Someone on Goodreads wrote that this book will most likely be read by students as part of school work. Yes. I, agree. But---that's okay. I'm always looking for great resources and just like this year's Newbery, I think many children will read and value this book as it's carefully knitted into their reading lives by many a thoughtful teacher.
Tuesday, January 22, 2008
So. Let's all do our part to teach kids not to plagiarize or stereotype. Yeh. Duh.
Monday, January 21, 2008
There are some solid, if rather predictable themes about friendship and courage, but the reason I really enjoyed reading this book is because the tone was very light-hearted. I hate fantasy books with narrations that sound like bible readings. The narrator, here, is simply an enchanting storyteller. Often funny, sometimes very dramatic, but never pretentious. The tone reminded me of Hunky Dory.
This is the first book in a growing series. The end of the chapter scene when Em kisses her prince and becomes a frog herself would make a great booktalk. Another Books of Wonder rec.
Friday, January 18, 2008
I went to the "transition" meeting this afternoon, where the middle school teachers come to talk with the sixth grade teachers from feeder schools. The talking was okay and I feel like my students will be in good hands, but the middle school library, where the meeting was held, was dismal. I worry that everything I've done this year to promote lots of choice reading will be wasted if they don't have a library brimming with excellent, high-interest books. The City Library here is fabulous, though, so I'm trying to think of a way to get them over there a few times before the end of the year. I want them see what a great place it is for finding great books. Getting over there isn't the challenge---it's making the visit positive and increasing the chances that they'll go back on their own. How do I do that?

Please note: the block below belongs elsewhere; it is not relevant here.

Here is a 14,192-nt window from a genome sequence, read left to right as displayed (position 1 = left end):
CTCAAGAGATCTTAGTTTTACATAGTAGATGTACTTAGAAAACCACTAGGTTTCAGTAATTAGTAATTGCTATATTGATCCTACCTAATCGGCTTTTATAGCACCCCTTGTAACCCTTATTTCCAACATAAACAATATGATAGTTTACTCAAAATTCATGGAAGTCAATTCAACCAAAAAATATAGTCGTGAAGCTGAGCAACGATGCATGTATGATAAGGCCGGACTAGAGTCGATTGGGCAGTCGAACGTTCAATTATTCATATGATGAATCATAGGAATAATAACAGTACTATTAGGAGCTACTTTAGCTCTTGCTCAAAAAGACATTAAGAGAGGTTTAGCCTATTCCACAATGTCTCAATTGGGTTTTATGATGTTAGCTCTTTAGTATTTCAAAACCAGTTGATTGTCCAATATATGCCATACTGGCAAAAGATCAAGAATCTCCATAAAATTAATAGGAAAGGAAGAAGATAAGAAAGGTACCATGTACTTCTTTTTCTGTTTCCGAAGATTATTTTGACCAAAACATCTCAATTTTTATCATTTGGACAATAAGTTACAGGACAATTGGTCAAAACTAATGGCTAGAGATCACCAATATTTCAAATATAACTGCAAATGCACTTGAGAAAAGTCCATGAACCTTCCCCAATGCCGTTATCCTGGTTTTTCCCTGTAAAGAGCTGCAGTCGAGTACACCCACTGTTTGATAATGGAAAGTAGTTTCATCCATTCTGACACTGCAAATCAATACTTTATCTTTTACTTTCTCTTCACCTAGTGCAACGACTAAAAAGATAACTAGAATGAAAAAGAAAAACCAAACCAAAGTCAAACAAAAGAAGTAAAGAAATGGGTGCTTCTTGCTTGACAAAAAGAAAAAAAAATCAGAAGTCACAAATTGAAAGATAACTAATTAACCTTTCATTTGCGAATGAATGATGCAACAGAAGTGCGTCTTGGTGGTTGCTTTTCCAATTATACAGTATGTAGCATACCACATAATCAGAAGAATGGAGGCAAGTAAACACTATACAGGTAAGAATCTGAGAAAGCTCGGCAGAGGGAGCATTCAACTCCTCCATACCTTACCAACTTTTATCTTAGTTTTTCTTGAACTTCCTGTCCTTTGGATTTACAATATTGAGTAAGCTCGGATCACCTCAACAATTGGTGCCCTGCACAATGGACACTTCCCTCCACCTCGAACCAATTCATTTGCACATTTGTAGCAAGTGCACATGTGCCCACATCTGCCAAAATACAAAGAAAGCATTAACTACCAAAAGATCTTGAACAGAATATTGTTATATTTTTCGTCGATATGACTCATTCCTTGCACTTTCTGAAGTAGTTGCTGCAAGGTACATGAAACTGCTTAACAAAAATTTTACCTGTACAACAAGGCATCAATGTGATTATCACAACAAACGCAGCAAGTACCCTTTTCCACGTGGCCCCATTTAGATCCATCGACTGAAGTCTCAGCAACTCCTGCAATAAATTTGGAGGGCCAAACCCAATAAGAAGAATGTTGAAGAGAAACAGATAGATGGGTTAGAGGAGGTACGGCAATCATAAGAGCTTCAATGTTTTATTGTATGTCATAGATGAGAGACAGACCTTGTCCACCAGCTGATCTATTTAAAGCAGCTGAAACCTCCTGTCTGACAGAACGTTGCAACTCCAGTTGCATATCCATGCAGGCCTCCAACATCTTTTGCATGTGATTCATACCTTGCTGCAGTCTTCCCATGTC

Monday, January 14, 2008
I wish I had a better system for remembering or recording recommendations. I'd really like to know right now who I trusted enough to buy that book, skipping my usual library filter.
Saturday, January 12, 2008